Warning: Contains graphic technical details. Probably only of interest to serious nerds!
It has been a few days since we talked about our landline. We had achieved a connection into the flat with dial tone back on the 4th of February. Our next project would be to purchase a telephone.
But first, I should pause and answer the popular question posed in e-mails and in the comments, "Why on earth do you want a landline?" It is not so much to get the telephone line as it is to gain access to a reliable Internet data connection via an ADSL connection. That requires a landline. (Back in the states, we just call it DSL - probably because our phone companies think that their customers are averse to complicated words like "asynchronous." For a discussion of ADSL, follow this link which includes a reference to my all-time favorite telecom acronym, the DSLAM, pronounced as "dee-slam.")
According to this recent article in Cairo Scene, " there are more mobile connections than there are people in Egypt, as
they register 94 million mobile connections" for their 92.5 million people - and that population count includes all the little children! Many people carry multiple phones to take advantage of the many special calling plans.
But it does seem like everyone with a mobile phone hits the Internet in the afternoon and evening with the result that Cairo Scene presents this chart of Internet connection speed with Egypt ranking dead last in the world, just below Nigeria:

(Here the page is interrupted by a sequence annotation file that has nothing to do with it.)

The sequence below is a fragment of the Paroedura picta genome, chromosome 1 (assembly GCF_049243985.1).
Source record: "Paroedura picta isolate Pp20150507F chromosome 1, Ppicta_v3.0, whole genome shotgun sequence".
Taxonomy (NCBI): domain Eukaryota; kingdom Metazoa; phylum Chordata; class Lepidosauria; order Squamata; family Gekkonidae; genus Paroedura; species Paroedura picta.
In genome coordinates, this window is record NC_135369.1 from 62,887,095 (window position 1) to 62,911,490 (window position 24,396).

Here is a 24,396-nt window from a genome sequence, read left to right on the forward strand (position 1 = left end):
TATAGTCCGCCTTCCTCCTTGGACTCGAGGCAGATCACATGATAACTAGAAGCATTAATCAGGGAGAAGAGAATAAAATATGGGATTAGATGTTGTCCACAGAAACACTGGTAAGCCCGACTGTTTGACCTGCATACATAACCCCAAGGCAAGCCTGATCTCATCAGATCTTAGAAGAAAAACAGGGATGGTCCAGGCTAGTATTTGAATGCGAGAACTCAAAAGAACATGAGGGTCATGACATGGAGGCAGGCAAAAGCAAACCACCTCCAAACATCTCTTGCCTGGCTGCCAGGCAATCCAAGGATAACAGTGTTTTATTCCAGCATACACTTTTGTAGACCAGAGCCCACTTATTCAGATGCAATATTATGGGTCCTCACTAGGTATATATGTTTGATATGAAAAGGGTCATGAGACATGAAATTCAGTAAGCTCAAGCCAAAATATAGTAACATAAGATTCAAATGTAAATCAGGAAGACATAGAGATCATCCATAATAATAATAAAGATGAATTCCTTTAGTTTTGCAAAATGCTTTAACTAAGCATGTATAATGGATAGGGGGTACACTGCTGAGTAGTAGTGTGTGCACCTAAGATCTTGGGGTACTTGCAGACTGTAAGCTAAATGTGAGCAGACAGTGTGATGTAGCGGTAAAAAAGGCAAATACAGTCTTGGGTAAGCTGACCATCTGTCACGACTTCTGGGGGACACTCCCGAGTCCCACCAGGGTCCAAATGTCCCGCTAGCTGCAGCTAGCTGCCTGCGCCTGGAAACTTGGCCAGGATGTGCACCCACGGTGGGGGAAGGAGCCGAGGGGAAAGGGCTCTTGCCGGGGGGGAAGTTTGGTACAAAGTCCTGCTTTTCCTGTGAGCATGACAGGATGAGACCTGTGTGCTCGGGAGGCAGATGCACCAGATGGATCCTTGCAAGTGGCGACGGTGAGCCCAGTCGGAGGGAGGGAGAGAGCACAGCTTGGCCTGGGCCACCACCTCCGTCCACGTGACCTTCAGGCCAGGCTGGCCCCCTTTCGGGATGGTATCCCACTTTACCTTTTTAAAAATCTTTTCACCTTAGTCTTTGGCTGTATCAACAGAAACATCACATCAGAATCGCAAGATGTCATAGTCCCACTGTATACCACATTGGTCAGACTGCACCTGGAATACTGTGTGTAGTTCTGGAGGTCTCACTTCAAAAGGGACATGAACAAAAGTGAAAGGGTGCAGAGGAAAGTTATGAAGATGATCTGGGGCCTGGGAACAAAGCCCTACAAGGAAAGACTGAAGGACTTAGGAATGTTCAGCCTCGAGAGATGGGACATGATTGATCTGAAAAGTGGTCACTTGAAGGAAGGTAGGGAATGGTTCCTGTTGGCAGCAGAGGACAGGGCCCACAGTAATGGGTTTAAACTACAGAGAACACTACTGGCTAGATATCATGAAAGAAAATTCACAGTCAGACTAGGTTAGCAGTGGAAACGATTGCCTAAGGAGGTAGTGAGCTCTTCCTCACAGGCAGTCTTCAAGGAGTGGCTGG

More irksome than the absolute speed, however, is the "throttling" of the 3G mobile connection. One of the definitive articles on throttling was written way back in 2009 when speeds were much lower but it is still a great read. Throttling is a mechanism by which an Internet provider gradually slows down "bandwidth hogs" in order to maintain adequate average service to everyone else. I will describe it in very non-technical terms:
I began watching Super Bowl 50 over my 3G Vodafone connection at around 3:00 a.m. local time. It was truly a marvelous picture with high-def quality. Things went along smoothly for about five minutes and then the quality began to deteriorate. The image quality degenerated - but props to the Firefox browser and the CBS site for dealing gracefully with the obviously slower speed. After a half-hour, it became almost unwatchable as the picture degenerated into a blurry, jerky video like some of the first YouTube videos you might have seen.
I also have problems with uploads. It hasn't been too bad this year, but in previous years anytime I would try to upload more than two or three pictures, I could count on the connection timing out. It sometimes took a half-dozen attempts to upload the pictures I post on Flickr.
Friends with ADSL connections report few of these problems. I attribute that to "family throttling." "Get off the Internet. I am trying to do some work," says Dad. "You can watch that video later."
I will report on how successful the ADSL project was at a later date.